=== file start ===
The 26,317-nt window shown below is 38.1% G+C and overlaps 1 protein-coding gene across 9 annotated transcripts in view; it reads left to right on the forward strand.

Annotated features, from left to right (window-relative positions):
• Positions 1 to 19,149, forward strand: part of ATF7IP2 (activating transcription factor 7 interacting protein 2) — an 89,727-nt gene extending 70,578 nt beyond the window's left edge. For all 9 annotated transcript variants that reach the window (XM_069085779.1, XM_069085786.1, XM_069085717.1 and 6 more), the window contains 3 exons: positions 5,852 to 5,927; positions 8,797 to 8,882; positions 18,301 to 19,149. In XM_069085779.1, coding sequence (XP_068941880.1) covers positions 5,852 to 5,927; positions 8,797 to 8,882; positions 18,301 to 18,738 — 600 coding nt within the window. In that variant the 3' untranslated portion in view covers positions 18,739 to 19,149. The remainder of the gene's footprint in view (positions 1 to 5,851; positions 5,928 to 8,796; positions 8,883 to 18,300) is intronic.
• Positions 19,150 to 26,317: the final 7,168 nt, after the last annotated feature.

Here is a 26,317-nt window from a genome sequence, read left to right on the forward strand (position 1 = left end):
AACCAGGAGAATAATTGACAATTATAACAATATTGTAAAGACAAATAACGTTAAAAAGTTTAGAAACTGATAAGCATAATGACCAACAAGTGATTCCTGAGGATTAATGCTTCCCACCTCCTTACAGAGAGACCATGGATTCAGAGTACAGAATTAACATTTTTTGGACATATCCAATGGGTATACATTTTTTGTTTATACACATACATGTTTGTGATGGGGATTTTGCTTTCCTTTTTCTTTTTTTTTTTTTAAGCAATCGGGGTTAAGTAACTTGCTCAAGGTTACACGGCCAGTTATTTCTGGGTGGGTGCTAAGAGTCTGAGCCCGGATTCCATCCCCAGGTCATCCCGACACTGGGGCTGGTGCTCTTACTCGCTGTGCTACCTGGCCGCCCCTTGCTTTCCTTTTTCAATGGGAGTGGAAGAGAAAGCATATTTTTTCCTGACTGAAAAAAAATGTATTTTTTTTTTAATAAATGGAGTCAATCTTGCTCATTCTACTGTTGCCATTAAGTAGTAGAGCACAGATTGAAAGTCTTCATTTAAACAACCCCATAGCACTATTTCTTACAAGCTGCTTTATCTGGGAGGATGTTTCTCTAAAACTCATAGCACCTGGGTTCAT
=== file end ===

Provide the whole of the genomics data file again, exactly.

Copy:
The 26,317-nt window shown below is 38.1% G+C and overlaps 1 protein-coding gene across 9 annotated transcripts in view; it reads left to right on the forward strand.

Annotated features, from left to right (window-relative positions):
• Positions 1 to 19,149, forward strand: part of ATF7IP2 (activating transcription factor 7 interacting protein 2) — an 89,727-nt gene extending 70,578 nt beyond the window's left edge. For all 9 annotated transcript variants that reach the window (XM_069085779.1, XM_069085786.1, XM_069085717.1 and 6 more), the window contains 3 exons: positions 5,852 to 5,927; positions 8,797 to 8,882; positions 18,301 to 19,149. In XM_069085779.1, coding sequence (XP_068941880.1) covers positions 5,852 to 5,927; positions 8,797 to 8,882; positions 18,301 to 18,738 — 600 coding nt within the window. In that variant the 3' untranslated portion in view covers positions 18,739 to 19,149. The remainder of the gene's footprint in view (positions 1 to 5,851; positions 5,928 to 8,796; positions 8,883 to 18,300) is intronic.
• Positions 19,150 to 26,317: the final 7,168 nt, after the last annotated feature.

Here is a 26,317-nt window from a genome sequence, read left to right on the forward strand (position 1 = left end):
AACCAGGAGAATAATTGACAATTATAACAATATTGTAAAGACAAATAACGTTAAAAAGTTTAGAAACTGATAAGCATAATGACCAACAAGTGATTCCTGAGGATTAATGCTTCCCACCTCCTTACAGAGAGACCATGGATTCAGAGTACAGAATTAACATTTTTTGGACATATCCAATGGGTATACATTTTTTGTTTATACACATACATGTTTGTGATGGGGATTTTGCTTTCCTTTTTCTTTTTTTTTTTTTAAGCAATCGGGGTTAAGTAACTTGCTCAAGGTTACACGGCCAGTTATTTCTGGGTGGGTGCTAAGAGTCTGAGCCCGGATTCCATCCCCAGGTCATCCCGACACTGGGGCTGGTGCTCTTACTCGCTGTGCTACCTGGCCGCCCCTTGCTTTCCTTTTTCAATGGGAGTGGAAGAGAAAGCATATTTTTTCCTGACTGAAAAAAAATGTATTTTTTTTTTAATAAATGGAGTCAATCTTGCTCATTCTACTGTTGCCATTAAGTAGTAGAGCACAGATTGAAAGTCTTCATTTAAACAACCCCATAGCACTATTTCTTACAAGCTGCTTTATCTGGGAGGATGTTTCTCTAAAACTCATAGCACCTGGGTTCAT